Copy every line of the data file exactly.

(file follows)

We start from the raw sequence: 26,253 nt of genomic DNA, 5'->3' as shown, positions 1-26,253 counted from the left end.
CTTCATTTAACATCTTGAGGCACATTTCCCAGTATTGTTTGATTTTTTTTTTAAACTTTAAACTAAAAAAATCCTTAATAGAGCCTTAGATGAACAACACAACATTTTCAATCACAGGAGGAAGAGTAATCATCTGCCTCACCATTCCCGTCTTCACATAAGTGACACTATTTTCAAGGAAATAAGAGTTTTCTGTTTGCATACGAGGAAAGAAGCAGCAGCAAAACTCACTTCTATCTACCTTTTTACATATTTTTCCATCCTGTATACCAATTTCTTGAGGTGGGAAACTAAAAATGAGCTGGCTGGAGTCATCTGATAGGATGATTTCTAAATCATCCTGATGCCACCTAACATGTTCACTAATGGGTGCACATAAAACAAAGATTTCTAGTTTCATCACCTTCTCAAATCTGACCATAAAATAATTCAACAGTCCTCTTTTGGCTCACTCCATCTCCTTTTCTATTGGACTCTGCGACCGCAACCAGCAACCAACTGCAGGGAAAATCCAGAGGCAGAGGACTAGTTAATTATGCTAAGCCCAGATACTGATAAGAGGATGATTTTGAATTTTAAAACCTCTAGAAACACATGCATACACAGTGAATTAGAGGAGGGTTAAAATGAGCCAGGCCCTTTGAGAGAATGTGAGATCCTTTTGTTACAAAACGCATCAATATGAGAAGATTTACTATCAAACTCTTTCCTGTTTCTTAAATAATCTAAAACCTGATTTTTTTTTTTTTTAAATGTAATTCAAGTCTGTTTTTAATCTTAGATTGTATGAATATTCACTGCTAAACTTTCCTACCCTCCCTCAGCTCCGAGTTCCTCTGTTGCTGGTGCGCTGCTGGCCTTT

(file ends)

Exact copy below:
We start from the raw sequence: 26,253 nt of genomic DNA, 5'->3' as shown, positions 1-26,253 counted from the left end.
CTTCATTTAACATCTTGAGGCACATTTCCCAGTATTGTTTGATTTTTTTTTTAAACTTTAAACTAAAAAAATCCTTAATAGAGCCTTAGATGAACAACACAACATTTTCAATCACAGGAGGAAGAGTAATCATCTGCCTCACCATTCCCGTCTTCACATAAGTGACACTATTTTCAAGGAAATAAGAGTTTTCTGTTTGCATACGAGGAAAGAAGCAGCAGCAAAACTCACTTCTATCTACCTTTTTACATATTTTTCCATCCTGTATACCAATTTCTTGAGGTGGGAAACTAAAAATGAGCTGGCTGGAGTCATCTGATAGGATGATTTCTAAATCATCCTGATGCCACCTAACATGTTCACTAATGGGTGCACATAAAACAAAGATTTCTAGTTTCATCACCTTCTCAAATCTGACCATAAAATAATTCAACAGTCCTCTTTTGGCTCACTCCATCTCCTTTTCTATTGGACTCTGCGACCGCAACCAGCAACCAACTGCAGGGAAAATCCAGAGGCAGAGGACTAGTTAATTATGCTAAGCCCAGATACTGATAAGAGGATGATTTTGAATTTTAAAACCTCTAGAAACACATGCATACACAGTGAATTAGAGGAGGGTTAAAATGAGCCAGGCCCTTTGAGAGAATGTGAGATCCTTTTGTTACAAAACGCATCAATATGAGAAGATTTACTATCAAACTCTTTCCTGTTTCTTAAATAATCTAAAACCTGATTTTTTTTTTTTTTAAATGTAATTCAAGTCTGTTTTTAATCTTAGATTGTATGAATATTCACTGCTAAACTTTCCTACCCTCCCTCAGCTCCGAGTTCCTCTGTTGCTGGTGCGCTGCTGGCCTTT